Mike Luckovich, editorial cartoonist of The Atlanta Journal-Constitution, won the 1995 Pulitzer Prize for cartooning. His work also appears in Time, the New York Times and other media. He is distributed nationally by Creators Syndicate.
From his studio in southeastern New England, Brian McFadden skewers the news and pop culture every week with his irreverent cartoons.
Called "the Thomas Nast of his time" by The National Review magazine, Payne is an informed journalist whose investigative writing has also made national headlines.
Staff cartoonist for the Boston Herald since 1986, Holbert serves up solid conservative commentary, delivered with a smile.
Two-time Pulitzer Prize-winner Steve Breen is fast developing a reputation for provocative political cartoons that have captured the attention of some of the nation's premier publications. His cartoons regularly appear in The New York Times, USA Today, Newsweek and US News and World Report. His comic strip, Grand Avenue, appears in more than 150 newspapers across the country.
From recession woes to social networking, Matt Bors’ cartoons dissect and satirize the ways of the world to make readers think and laugh about the real issues affecting them.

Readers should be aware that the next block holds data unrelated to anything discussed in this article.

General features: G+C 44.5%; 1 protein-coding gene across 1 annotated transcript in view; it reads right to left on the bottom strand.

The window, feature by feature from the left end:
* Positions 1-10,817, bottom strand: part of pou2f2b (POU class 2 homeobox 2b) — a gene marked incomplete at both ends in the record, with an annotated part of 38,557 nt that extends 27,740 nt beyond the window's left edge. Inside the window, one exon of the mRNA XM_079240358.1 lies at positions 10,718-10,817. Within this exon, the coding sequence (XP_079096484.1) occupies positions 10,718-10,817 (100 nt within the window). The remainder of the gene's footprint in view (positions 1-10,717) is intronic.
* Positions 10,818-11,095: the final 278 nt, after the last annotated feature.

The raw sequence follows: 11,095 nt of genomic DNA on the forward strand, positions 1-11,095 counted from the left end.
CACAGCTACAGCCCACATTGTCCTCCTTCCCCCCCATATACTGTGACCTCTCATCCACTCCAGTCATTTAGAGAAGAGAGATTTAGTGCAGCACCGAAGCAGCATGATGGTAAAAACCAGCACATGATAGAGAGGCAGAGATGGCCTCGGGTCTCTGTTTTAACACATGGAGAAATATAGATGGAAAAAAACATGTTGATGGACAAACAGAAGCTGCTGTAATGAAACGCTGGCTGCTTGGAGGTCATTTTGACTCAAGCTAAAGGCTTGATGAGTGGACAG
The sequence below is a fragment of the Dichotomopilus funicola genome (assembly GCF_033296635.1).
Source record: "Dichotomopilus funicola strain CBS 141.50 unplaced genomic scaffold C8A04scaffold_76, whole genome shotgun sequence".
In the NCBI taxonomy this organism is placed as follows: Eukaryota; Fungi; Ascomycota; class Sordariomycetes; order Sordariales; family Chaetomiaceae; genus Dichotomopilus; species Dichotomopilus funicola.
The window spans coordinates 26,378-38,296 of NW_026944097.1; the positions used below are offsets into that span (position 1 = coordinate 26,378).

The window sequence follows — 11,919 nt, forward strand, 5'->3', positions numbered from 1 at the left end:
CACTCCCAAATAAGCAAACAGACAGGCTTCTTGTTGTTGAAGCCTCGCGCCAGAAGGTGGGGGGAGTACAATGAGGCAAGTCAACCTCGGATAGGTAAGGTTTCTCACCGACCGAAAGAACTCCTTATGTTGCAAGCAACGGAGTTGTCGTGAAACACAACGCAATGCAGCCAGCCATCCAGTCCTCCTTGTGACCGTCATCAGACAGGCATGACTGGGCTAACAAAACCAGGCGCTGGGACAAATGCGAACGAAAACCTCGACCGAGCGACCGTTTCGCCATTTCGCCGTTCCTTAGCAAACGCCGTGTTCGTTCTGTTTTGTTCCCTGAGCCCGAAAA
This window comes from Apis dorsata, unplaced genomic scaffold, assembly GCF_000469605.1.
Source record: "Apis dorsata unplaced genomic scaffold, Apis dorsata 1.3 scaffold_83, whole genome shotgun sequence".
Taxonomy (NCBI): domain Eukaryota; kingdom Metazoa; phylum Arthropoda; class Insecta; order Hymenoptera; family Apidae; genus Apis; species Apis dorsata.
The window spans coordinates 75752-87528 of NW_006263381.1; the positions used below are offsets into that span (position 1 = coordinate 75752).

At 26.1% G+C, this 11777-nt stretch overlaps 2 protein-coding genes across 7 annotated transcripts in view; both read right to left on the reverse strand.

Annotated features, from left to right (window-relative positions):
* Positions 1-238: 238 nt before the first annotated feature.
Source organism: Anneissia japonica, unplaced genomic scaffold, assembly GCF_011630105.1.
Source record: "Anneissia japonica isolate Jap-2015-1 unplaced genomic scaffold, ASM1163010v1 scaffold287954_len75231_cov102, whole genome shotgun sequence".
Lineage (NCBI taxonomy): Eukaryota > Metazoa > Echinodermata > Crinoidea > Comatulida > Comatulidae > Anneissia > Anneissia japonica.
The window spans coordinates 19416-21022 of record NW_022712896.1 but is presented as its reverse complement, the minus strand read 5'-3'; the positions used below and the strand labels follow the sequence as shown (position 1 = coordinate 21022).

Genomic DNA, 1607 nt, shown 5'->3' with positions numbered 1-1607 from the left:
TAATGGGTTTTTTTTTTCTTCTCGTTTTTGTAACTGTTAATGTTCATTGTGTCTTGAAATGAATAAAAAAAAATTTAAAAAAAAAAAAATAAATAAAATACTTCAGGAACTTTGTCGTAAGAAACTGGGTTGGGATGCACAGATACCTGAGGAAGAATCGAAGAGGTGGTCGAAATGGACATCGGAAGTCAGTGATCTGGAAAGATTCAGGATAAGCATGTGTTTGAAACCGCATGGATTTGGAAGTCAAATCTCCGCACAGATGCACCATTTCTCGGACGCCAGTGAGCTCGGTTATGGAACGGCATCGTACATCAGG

Nick Anderson of the Houston Chronicle is an avowed independent who covers politics and contemporary cultural issues in a way that connects with readers. His loose, idiosyncratic style carries with it an unconventional message that has broad appeal. "I approach my work with a healthy skepticism for the ideological extremists littering our political landscape," explains Anderson.
Mix a snifter of Bill Mauldin, a dash of Jeff McNelly and a very large dollop of common sense, and you begin to get an idea of Lisa Benson’s considerable talent.
Clay Jones, who was formerly represented by Creators Syndicate, is now self-syndicating his cartoons nationally. He was previously on staff with the Free Lance-Star in Fredericksburg, Va., and the Star-Advertiser in Honolulu. Clay is an independent who points out the absurdity in the absurd in political and social issues. He believes humor is as much a tool as pen and ink to get his point across. He's been making readers laugh and become infuriated since 1990.